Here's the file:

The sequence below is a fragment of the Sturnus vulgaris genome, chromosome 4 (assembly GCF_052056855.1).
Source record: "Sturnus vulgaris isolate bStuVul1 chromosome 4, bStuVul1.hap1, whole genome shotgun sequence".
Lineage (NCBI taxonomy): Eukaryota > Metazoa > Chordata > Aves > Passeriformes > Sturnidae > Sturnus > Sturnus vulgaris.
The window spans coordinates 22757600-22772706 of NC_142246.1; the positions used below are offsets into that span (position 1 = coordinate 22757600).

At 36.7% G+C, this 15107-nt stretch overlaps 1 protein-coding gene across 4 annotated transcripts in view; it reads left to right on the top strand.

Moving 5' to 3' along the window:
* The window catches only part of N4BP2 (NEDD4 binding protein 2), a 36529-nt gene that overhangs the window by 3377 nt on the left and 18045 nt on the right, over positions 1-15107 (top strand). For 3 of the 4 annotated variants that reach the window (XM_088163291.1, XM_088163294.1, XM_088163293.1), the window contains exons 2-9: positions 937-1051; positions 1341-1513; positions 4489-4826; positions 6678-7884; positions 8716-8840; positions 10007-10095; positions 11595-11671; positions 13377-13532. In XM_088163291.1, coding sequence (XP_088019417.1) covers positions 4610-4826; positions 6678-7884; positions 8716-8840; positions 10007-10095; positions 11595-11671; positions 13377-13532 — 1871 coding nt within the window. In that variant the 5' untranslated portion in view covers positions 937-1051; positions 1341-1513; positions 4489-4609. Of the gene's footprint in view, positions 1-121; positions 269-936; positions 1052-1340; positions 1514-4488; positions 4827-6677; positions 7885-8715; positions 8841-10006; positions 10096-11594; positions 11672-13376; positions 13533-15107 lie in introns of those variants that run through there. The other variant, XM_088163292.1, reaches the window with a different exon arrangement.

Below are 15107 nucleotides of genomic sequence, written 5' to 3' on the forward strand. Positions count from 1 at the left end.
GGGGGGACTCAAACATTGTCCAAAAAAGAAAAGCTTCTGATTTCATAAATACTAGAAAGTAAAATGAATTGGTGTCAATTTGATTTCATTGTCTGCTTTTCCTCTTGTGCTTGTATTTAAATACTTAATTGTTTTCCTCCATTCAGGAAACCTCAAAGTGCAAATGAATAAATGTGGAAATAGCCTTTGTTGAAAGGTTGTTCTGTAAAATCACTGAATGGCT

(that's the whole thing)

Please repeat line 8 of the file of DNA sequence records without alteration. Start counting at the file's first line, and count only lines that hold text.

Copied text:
Below are 15107 nucleotides of genomic sequence, written 5' to 3' on the forward strand. Positions count from 1 at the left end.